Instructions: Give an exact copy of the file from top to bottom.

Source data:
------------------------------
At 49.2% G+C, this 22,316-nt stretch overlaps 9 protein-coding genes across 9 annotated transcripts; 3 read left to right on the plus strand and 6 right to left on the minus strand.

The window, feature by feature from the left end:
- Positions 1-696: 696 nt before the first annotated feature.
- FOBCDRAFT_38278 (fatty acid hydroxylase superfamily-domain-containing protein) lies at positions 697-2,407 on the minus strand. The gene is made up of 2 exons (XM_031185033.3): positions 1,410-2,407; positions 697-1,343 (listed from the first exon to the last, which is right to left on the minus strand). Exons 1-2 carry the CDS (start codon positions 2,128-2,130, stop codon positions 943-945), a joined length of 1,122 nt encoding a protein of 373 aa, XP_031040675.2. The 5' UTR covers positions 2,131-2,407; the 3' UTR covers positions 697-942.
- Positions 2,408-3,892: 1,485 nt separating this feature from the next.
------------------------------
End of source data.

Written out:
At 49.2% G+C, this 22,316-nt stretch overlaps 9 protein-coding genes across 9 annotated transcripts; 3 read left to right on the plus strand and 6 right to left on the minus strand.

The window, feature by feature from the left end:
- Positions 1-696: 696 nt before the first annotated feature.
- FOBCDRAFT_38278 (fatty acid hydroxylase superfamily-domain-containing protein) lies at positions 697-2,407 on the minus strand. The gene is made up of 2 exons (XM_031185033.3): positions 1,410-2,407; positions 697-1,343 (listed from the first exon to the last, which is right to left on the minus strand). Exons 1-2 carry the CDS (start codon positions 2,128-2,130, stop codon positions 943-945), a joined length of 1,122 nt encoding a protein of 373 aa, XP_031040675.2. The 5' UTR covers positions 2,131-2,407; the 3' UTR covers positions 697-942.
- Positions 2,408-3,892: 1,485 nt separating this feature from the next.